explores in Nadja and is perhaps why the photographs he 
chooses are so emptied of such potential identifications, 
except one photograph: of himself. "

To Nadja the acts of blood make the squares terrifying, the very image of parricide, while for Breton,  they are just depressing, reminding him of his literary forebears. 

"The 'whom do I haunt?' posed by Breton at the beginning of the book is revealed as Breton's melancholic 
trawl of the patchwork of paternal literary figures 
(Rousseau, Nerval, Baudelaire etc.) emerging in Nadja
as the 'primordial' signifiers that make up his Paris.  
Breton buries himself in relations to these signifiers as 
he delves into a bit of Nadja's psychosis. His fleeting 
interest in Nadja is as link to that lost literary history"

See how the same image can bring about different responses? A realist interpretation would never have explained them. Surrealism brings to the images the powerful contribution of the unconscious. Internal feeling is as real as the material reality out there.
'Nadja' is very important for the History of Photography, because it introduces the concept of shifting signifiers - there's not a one-to-one correspondance with what the image apparently depicts.
Realism, the earlier paradigm of photography, is therefore inadequate.

Although Breton died in 1966, Surrealism continued to exercise its influence up to the 1970s, notably in the work of women photographers, such as Diane Arbus, Cindy Sherman, Francesca Woodman - who mentions explicitly 'Nadja' among her  influences. 
 With her performances and body art photographs Francesca Woodman  showed  how women can reappropriate their own bodies, by turning upside down the male imaginary.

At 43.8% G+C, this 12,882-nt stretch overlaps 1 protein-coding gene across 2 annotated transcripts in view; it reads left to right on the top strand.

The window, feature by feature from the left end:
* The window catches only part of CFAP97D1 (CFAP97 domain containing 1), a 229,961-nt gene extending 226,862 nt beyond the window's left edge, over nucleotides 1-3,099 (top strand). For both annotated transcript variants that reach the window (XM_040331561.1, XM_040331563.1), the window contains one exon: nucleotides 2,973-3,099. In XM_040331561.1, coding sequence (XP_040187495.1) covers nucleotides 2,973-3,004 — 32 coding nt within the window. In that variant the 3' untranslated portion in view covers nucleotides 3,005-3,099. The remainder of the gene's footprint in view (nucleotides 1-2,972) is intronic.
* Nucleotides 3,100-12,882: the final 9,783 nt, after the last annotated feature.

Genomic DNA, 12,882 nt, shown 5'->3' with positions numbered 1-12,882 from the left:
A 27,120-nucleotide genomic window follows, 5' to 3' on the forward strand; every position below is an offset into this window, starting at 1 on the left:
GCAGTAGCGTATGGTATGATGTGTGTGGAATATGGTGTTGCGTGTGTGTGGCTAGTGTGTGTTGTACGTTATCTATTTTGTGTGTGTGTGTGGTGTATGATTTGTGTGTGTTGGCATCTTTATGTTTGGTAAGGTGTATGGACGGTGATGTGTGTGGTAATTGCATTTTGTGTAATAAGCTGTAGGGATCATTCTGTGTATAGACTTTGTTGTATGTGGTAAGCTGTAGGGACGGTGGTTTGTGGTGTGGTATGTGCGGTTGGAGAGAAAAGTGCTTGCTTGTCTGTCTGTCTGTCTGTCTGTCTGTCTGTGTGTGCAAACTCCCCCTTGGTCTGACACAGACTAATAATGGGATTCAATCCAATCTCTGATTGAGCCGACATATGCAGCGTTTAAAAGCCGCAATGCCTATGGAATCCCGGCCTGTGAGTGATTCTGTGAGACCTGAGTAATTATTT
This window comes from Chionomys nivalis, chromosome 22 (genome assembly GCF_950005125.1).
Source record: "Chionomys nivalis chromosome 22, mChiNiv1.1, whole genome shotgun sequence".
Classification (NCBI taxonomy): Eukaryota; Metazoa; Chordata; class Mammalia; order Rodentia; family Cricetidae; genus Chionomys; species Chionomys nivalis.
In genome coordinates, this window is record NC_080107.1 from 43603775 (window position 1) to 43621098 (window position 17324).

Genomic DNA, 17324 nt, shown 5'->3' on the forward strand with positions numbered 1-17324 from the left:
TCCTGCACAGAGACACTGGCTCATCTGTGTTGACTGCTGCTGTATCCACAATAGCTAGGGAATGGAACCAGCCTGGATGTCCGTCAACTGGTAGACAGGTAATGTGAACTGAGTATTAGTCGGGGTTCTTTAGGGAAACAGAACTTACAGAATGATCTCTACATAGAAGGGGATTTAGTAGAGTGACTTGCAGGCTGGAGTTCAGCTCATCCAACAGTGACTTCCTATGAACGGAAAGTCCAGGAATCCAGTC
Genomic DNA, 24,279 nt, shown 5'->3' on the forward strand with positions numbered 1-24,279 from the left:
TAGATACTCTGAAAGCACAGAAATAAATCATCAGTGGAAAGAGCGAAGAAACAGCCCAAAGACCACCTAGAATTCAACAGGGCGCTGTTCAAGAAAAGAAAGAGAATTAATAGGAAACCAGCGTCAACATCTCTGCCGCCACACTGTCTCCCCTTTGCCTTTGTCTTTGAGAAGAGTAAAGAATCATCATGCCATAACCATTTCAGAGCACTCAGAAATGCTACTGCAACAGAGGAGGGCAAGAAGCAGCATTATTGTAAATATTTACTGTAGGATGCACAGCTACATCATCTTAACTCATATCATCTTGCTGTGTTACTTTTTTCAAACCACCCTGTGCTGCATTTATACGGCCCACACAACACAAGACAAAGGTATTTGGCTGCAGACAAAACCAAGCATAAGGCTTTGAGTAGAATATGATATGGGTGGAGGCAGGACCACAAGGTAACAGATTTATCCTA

And now, just to lighten up, another photo from my friend Jouanisson on American Realism:

No Photo is innocent! We will soon discuss what happened to photography at the era of the internet globalization. When everything went to the dogs with a surfeit of special effects, allowed by the advent of digital. And when millions of digital images pushed aside what had been the little world of the paper image.
Stay tuned!


  1. You wrote, "No Photo is innocent! We will soon discuss what happened to photography at the era of the internet globalization. When everything went to the dogs with a surfeit of special effects, allowed by the advent of digital. And when millions of digital images pushed aside what had been the little world of the paper image."
    I am intrigued with this thinking because even a JPG straight out of the camera relies on the camera engineers to interpret the way the reds appear, for example. A user might choose extra sharpness in the camera. Therefore, even without post processing on a computer, the image has been processed. Is there such a thing as straight photography any more? Was there ever? And, assuming there is always some interpretation going on, then how much post processing is allowed before a photograph should no longer be considered photography? I don't know. I tend to think of only the final product and whether it is ascetically pleasing or not to my eyes.

  2. There will soon be a post about globalization and what the critics think of it. As a former journalist i shot slides, so I perfectly feel at home with shooting Jpeg, and certainly companies like Olympus try their best to make in-camera processing possible.